Pennsylvania Secretary of State Kathy Boockvar announced this week that she would resign following news that she neglected to advertise a proposed amendment to the Pennsylvania Constitution that would have allowed victims of child sex abuse to file civil lawsuits against their attackers, even if the statute of limitations had expired. I have called for a full investigation into Governor Wolf and his administration’s failure to fulfill their legal responsibility to ensure that a constitutional amendment for statute of limitations reform for child sexual abuse could be presented to voters this May. 

For the last several years, we have been working on this bi-partisan constitutional amendment to give brave survivors a voice. What has taken place is a further tragedy and indignity inflicted on victims of abuse who have already suffered for too long without access to justice or closure.  This is heartbreaking from a human standpoint, when so much advocacy and effort is instantly erased.             

To attempt to call this a mistake is to mischaracterize the gravity of the offense.  Few Pennsylvanians are going to settle for any claim of isolated incompetence either.  This warrants investigation by law enforcement and scrutiny through legislative hearings.  There are many of us who want to know how and when this was uncovered, in addition to why it happened.             

Meanwhile, we have to work with victims, victim advocates, and legislative proponents, especially Representatives Mark Rozzi and Jim Gregory, to determine how to proceed to reach a reasonable and defensible remedy as quickly as possible.

Resources Available to Answer Unemployment Claimants’ Year-End Tax Questions

Unemployment claimants who have year-end tax questions can find answers through a new Frequently Asked Questions page developed by Pennsylvania Treasurer Stacy Garrity’s office. The page includes information on what claimants should do if they have not received their 1099G, how to dispute the amount reported on a 1099G form, and what Pennsylvanians should do if they receive a 1099G because they were a victim of fraud or identity theft, among other topics.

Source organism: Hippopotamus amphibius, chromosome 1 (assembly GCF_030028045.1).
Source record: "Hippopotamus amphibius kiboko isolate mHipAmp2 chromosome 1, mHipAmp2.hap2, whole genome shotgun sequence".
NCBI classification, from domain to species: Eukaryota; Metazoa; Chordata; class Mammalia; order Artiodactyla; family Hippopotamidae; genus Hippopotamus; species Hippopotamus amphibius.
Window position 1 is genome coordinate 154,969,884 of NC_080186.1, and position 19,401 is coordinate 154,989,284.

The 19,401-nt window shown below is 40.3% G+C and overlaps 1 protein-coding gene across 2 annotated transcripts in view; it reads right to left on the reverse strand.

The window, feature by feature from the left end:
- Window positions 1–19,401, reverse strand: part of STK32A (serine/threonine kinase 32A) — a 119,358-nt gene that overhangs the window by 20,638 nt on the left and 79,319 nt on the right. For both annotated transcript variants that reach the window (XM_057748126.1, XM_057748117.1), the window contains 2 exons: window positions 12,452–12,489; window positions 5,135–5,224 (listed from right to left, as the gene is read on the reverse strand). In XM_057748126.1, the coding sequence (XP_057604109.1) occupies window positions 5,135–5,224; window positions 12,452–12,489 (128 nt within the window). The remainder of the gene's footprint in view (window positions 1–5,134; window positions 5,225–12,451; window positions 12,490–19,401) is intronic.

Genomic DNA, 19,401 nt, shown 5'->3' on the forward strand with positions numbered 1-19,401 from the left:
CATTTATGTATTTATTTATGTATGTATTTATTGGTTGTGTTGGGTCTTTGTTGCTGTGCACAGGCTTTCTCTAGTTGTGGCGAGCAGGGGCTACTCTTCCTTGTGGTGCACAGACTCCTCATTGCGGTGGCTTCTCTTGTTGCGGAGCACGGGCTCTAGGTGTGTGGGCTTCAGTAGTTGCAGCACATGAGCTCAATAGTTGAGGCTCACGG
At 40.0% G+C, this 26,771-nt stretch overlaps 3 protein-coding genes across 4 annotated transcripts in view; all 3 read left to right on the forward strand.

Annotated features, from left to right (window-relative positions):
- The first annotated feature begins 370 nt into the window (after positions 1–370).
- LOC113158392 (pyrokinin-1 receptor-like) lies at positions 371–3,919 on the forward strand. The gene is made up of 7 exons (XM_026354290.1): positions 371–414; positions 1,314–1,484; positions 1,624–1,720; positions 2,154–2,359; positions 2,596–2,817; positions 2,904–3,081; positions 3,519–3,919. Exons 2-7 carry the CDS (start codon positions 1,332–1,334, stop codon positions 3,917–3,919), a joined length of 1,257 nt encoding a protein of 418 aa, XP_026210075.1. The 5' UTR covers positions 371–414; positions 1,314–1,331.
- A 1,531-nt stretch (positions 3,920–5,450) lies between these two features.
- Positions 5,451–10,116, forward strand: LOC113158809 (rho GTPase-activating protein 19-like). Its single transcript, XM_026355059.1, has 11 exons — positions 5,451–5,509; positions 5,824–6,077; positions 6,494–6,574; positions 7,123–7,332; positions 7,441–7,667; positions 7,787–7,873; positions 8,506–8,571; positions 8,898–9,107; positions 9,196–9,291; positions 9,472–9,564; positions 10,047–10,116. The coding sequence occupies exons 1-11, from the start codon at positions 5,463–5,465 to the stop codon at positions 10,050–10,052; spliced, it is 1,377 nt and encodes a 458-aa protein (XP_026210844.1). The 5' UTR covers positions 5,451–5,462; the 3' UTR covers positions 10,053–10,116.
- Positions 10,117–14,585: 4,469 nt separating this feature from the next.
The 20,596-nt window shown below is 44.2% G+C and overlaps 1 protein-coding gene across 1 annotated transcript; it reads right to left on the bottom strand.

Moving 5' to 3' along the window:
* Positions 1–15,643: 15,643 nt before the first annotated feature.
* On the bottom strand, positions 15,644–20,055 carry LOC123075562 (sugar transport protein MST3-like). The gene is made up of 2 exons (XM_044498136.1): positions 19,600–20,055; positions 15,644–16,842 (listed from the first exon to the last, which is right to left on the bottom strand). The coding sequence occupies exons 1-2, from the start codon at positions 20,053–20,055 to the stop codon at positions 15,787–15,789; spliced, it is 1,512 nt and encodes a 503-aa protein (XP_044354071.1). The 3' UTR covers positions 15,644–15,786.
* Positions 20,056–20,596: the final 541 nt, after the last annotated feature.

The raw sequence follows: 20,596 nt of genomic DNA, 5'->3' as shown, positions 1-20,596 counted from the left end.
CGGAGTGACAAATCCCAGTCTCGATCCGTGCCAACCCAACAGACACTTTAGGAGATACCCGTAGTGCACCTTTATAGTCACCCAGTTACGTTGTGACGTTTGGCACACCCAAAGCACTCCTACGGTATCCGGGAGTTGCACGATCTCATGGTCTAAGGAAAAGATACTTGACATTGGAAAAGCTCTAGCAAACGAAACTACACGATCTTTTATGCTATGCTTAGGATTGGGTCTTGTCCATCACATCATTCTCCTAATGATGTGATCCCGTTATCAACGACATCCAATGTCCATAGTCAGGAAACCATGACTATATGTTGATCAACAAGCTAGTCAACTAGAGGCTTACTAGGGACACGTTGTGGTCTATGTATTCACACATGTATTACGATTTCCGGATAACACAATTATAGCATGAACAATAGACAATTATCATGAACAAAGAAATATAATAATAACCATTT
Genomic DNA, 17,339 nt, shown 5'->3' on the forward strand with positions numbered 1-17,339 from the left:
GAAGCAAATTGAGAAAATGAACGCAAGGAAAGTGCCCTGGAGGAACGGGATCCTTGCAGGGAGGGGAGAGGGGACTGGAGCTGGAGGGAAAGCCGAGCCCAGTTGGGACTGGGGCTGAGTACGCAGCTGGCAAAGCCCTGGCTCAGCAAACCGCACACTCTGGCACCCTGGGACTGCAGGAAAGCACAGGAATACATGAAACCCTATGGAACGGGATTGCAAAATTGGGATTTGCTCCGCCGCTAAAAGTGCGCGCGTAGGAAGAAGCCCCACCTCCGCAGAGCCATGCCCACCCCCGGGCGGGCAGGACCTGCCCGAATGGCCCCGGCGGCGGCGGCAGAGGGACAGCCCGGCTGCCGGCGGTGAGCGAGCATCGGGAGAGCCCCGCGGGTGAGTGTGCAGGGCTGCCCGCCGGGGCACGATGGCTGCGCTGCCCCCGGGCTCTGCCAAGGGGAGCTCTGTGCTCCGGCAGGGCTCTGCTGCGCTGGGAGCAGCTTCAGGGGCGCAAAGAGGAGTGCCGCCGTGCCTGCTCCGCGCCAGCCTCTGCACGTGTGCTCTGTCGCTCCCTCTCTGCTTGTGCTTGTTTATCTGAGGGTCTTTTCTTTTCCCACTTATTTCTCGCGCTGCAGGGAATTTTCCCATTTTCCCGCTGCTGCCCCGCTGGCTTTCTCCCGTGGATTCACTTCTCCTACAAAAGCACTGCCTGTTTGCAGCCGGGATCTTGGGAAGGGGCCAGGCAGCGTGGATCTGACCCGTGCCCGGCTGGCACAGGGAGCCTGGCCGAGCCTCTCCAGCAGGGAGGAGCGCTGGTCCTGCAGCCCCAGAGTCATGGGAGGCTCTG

Information is also available on how state residents can report identity theft and fraud related to unemployment benefits, as well as how Treasury can provide evidence that fraud has taken place so victims of these crimes can resolve the issue. The Department of Labor and Industry also has its own FAQ page that covers questions about how to obtain forms, report fraudulent activity and more.

New Fraud Attempts Target Social Media Users

The Pennsylvania Department of Labor and Industry is urging social media users to be on the lookout for fraud attempts involving fake Facebook pages and profiles. By creating fake pages and social media profiles posing as department employees, criminals can attempt to obtain the personal information of Pennsylvanians.

A few helpful reminders:

  • The department does not communicate directly to claimants through replies to posts or private messages.
  • The department will never ask individuals to call or text a phone number or send an email.
  • The department’s official Facebook account has a blue check next to the name that identifies it as a verified page.
  • Pennsylvanians should never divulge personal information to the department through social media.

If you have a question pertaining to unemployment benefits, the contact information for the Department of Labor and Industry is:

2021 Trout Stocking Schedule Available Now

The Pennsylvania Fish and Boat Commission recently announced its 2021 trout stocking schedule for all Pennsylvania waterways. This year, the Pennsylvania Fish and Boat Commission plans to stock approximately 3.2 million trout in 701 streams and 128 lakes open to public angling.

Trout season will officially open on April 3, following a single statewide Mentored Youth Trout Fishing Day on March 27.